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Diocese of Borongan

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Diocese of Borongan
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In a land area of 4,339.6 square kilometers, the diocesan territory covers the civil province of Eastern Samar. Eastern Samar is a rough hilly province, which occupies the eastern portion of Samar Island. On its north is Northern Samar; on the east, the Philippine Sea, which forms part of the Pacific Ocean; on the west by Samar; and on the south by the Leyte Gulf. It is the first area in the Philippines sighted by Magellan on March 16, 1521. Magellan's crew called the islands, Zamal. The Spaniards anchored at the tiny island of Homonhon. 

Eastern Samar is a province of the Philippines located in the Eastern Visayas region. Its capital is the City of Borongan.

Eastern Visayas is composed of the islands of Samar, Leyte, Biliran and the smaller outlying islands. In terms of political divisions, it is made up of six provinces, namely Northern Samar, Eastern Samar, Samar, Biliran, Leyte, and Southern Leyte.

The mountain ranges that traverse the islands of Samar, Leyte, and Biliran have influenced the development of dialectal varieties of Waray and distinct speech communities.

Eastern Samar has 22 municipalities, with a total of 597 barangays (villages).


As of year end 2015 the total population of the diocese is 522,000 of which 93.90 percent are Catholics.

The early people in the Visayas region were Austronesians and Negritos who migrated to the islands about 6,000 to 30,000 years ago. These early settlers were animist tribal groups. In the 12th century, settlers from the collapsing empires of Srivijaya, Majapahit and Brunei, led by the chieftain Datu Puti and his tribes, settled in the island of Panay and its surrounding islands. By the 14th century, Arab traders and their followers, venturing into the Malay Archipelago, converted some of these tribal groups into Muslims. These tribes practiced a mixture of Islam and Animism beliefs. There is also some evidence of trade among other Asian people. The Visayans were thought to have kept close diplomatic relations with Malaysia and Indonesian kingdoms since the tribal groups of Cebu were able to converse with Enrique of Malacca using the Malay language when the Portuguese explorer Ferdinand Magellan arrived in 1521.


(Dioecesis Boronganensis)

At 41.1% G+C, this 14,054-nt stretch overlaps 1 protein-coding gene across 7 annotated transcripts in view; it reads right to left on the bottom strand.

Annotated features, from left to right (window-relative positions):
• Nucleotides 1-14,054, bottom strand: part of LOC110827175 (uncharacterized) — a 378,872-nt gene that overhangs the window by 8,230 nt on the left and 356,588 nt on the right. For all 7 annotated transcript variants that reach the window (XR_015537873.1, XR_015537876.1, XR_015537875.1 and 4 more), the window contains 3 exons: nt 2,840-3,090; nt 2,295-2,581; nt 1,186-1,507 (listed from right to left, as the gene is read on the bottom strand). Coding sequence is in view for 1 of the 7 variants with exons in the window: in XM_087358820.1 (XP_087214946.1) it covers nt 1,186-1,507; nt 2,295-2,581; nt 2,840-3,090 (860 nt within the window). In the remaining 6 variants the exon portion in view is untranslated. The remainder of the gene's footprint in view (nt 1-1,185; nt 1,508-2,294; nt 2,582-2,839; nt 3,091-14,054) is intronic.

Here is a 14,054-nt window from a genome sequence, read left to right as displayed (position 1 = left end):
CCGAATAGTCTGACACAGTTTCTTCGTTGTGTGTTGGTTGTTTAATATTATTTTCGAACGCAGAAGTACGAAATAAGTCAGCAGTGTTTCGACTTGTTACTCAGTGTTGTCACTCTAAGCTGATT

Suffragan of Palo
Created: Oct. 22, 1960
Erected: April 11, 1961
Comprises: the Civil Province of Eastern Samar
Titular: The Nativity of the Blessed Virgin Mary, September 8

On April 10, 1910, Pope Pius X separated Samar and Leyte from the Diocese of Cebu, and formed them into one diocese, with Calbayog as its episcopal see. 

On Oct. 22, 1960 Pope John XXIII created the Diocese of Borongan, installing Most Reverend Vicente Reyes, D.D., then, the Auxiliary Bishop of Manila, as the First Residential Bishop of Borongan. 

On June 19, 1965, the island of Samar was politically divided and the province of Eastern Samar was born. On Dec. 5, 1974 Pope Paul VI established the Diocese of Catarman. Thus the island of Samar now has three dioceses, following its political division: that of Calbayog for Western Samar, that of Catarman for Northern Samar, and that of Borongan for Eastern Samar.

The Diocese of Borongan is divided into three regions, each consisting of 2 vicariates. The diocese covers 32 parishes in 22 municipalities and 4 barrios, ministered to by 84 diocesan and 5 religious priests. Borongan, the capital town of the province is also the seat of the episcopal see.

In many ways the Diocese of Borongan is really a Church of the poor, by the poor, and for the poor. Many parishes do not have enough resources to maintain decent daily sustenance in their rectories. The people are generous, but their contributions remain meager.

The diocese is now seeing the flourishing of faith communities. The Basic Ecclesial Communities are being introduced. Present-day challenges to the faith include that of Fundamentalism and Pentecostalism. But these challenges are being met by the diocesan priests and the faith communities.